The Book of Human Character, 第 1 卷

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目录

Who begin in Distrust and finish in Confidence
17
Who are supposed to be known by Epithets applied to them
19
Who spin too finely
24
Lookerson
26
Who are best described by Negatives
31
Who go Abroad and see Nothing
32
Who are on a Level with their Art and Age
33
Who march before the public_Mind
34
Who are supposed to be known by their Prayers casual Speeches c
36
Who love Justice and yet have no Judgment
37
Nosce teipsum
38
Who do not do Justice totheir own Powers
41
Whose one bad Quality neutralizes their Virtues
42
Who are known by their Mottos
43
Who set another ManV one Error against the thou sand of their own
44
Who call Names
45
Who confine themselves only to one Part of their Sub ject
47
Who give wron Names to Things
49
Who are supposed to be best known by their Conduct at Home
50
Whose Characters are predicted
52
Who exemplify the Maxim that slight Touches are deep Strokes
53
Who are known by slight Passages written of them
55
Who never alter their Opinions
56
Who suffer more from their Friends than from their enemies
58
Whose Virtues and Vices cannot be classed
59
Who may be known by the Pictures they give of their own Lives
60
Who are best known from their Enemies
62
Who have Power to detect Merit
63
Who know themselves better than other Men know them
65
Whose Merits are unknown from being frequently seen
68
Who desire to be what they are least
69
Who are known by one Symptom only
70
Prejudices
71
Who see Men too nearly
74
Who may be approached
76
Who may be judged of from light Circumstances
77
Who are valued at a Distance
78
Detectors of Errors
79
Nations too highly appreciated
80
Who may be judged of by their Furniture c
83
Who take appropriate Distances c
84
Who censure and yet pursue the same Course
90
PAGE
93
Who desire to reduce all Men to their own Level
94
Who give premature Opinions
95
Who are known by their Manners at Play
97
Who have no Opinion in respect towhat they approve or condemn
99
Lovers of Detraction
101
Whose Abuse is fatal
102
Who take Praise to others as Censure on themselves
104
Prejudices in respect to ancient Times
105
Who ar ever ready to throw the Blame off their own Shoulders
110
Who are enamoured of Deformity
113
Who believe all Misfortunes to be Faults
114
Lovers of Low Company
115
Who study Deformity the better to judge of Beauty
116
Who judge Others by Themselves
118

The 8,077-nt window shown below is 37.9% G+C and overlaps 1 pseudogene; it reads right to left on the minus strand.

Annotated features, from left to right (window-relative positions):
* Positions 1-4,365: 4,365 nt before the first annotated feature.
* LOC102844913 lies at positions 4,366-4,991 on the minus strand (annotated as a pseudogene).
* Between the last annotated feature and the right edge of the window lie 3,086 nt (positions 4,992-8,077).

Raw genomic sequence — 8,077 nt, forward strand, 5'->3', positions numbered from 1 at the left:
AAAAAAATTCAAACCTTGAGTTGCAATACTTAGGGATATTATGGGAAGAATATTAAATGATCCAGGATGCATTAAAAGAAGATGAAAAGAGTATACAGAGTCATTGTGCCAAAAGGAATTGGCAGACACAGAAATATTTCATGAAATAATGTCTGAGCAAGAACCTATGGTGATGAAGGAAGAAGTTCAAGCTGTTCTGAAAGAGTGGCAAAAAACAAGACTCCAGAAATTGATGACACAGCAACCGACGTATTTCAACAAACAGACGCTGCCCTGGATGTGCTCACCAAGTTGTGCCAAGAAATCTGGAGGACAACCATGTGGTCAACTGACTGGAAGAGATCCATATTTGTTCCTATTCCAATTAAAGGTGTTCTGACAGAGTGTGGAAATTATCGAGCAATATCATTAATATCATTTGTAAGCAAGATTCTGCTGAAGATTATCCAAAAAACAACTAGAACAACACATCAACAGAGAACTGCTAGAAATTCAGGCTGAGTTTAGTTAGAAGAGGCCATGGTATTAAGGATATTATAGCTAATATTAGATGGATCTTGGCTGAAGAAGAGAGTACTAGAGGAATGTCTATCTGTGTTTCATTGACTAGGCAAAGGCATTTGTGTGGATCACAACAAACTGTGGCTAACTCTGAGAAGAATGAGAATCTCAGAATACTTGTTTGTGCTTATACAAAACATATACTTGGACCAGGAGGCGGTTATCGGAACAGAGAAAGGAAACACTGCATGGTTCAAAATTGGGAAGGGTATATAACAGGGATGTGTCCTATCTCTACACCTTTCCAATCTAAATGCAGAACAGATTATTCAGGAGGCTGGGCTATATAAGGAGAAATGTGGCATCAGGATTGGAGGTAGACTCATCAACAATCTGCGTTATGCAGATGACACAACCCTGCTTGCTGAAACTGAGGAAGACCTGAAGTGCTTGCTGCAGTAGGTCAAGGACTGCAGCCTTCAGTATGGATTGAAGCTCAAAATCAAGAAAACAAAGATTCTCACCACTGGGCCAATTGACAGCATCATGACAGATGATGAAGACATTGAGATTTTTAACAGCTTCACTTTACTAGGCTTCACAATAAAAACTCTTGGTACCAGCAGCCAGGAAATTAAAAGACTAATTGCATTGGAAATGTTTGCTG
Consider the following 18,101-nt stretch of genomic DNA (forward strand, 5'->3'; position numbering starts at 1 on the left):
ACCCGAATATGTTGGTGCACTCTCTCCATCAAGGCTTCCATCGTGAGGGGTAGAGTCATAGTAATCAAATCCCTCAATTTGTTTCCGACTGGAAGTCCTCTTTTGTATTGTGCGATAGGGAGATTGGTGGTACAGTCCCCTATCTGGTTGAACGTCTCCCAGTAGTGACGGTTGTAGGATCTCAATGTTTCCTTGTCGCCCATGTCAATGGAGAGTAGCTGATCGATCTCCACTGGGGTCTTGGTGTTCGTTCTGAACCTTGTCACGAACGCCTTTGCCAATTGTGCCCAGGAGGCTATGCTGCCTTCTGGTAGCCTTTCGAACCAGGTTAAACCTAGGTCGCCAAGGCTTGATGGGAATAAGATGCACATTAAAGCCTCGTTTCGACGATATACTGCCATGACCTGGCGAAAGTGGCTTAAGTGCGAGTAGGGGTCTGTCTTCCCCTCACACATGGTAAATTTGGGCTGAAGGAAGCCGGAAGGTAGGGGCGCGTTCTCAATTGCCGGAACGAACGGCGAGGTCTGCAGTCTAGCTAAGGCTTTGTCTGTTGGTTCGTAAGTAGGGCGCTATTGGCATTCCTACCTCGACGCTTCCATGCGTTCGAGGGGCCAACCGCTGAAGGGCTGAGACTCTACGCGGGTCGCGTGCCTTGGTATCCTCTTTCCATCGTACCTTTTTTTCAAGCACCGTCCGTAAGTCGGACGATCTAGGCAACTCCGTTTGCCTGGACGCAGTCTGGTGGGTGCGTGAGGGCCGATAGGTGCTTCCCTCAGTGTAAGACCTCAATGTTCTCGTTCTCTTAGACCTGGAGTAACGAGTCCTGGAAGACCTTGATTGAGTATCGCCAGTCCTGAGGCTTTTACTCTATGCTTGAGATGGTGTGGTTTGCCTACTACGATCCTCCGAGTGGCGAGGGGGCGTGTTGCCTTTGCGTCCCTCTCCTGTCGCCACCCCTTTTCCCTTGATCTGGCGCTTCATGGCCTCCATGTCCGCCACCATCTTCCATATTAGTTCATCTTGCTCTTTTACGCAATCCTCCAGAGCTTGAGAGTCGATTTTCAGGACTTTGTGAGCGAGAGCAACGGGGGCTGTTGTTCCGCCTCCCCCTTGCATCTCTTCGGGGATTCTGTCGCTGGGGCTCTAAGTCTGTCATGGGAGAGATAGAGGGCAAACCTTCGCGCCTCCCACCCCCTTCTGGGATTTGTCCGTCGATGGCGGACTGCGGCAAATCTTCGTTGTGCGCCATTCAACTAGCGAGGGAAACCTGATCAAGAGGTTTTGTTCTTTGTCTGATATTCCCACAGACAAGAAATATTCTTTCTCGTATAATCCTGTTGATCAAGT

Who are unable to estimate the Times in which they live
119
Who will permit no one to be a Prophet in his own Country
122
Judging of Men
125
Who are known by the Titles of their Works
128
Who praise the Places in which they are not
129
Who think nothing worth having they have not
133
Authors judged of from their Heroes
135
Who are not to be deceived by fine Qualities
138
Palliators
139
Who accuse others of what they are guilty of them selves
141
Who appreciate maliciously
144
Who assign weak Motives in preference to strong ones
146
Who see clearly and yet represent superficially 84 Who have succeeded in detracting their Enemies for 147 147 Ages
147
Who are known by their literary Preferences
149
Who judge the World as if it were an Opera 87 Who judge before they hear
150
Who spell Men backwards
151
Who read Men the wrong way
152
Who yield to Prejudice
154
Who delight in drawing Parallels
174
Poets unjustly appreciated
175
Some Philosophers how estimated
178
Who are destitute of Precision
180
Who are ignorant of their own Writings
192
Whose Opinions we value only in part
193
Who admire no one whom they chance to Bee or to know
196
Who admire what they do not understand
199
Who value Men no longer than they agree with them in opinion
200
Who may be known by their Subjects
201
Who convert Vices into Virtues as long as they are friendly but who turn when they cease to be so
205
Who condemn for doing and not doing
206
Who adopt one Rule and apply it to all occasions
207
Who resemble and yet are seldom associated
208
Who are like only in one Thing
210
Who may be known by their Writings in general
212
Who conquer Prejudices
213
Counterparts
215
Who draw their own Portraits in that of their Enemies
218
Who form themselves on Models
219
Open Characters
222
Selfconfessors
223
Who draw their own Characters
225
Whose Qualities are strangely mixed
228
Who form Studies
230
Who being innocent have no regard to Appearances
233
Who are good at one Time and bad at another
234
Who do neither Good nor Evil
235
Men of honoirr honourable Men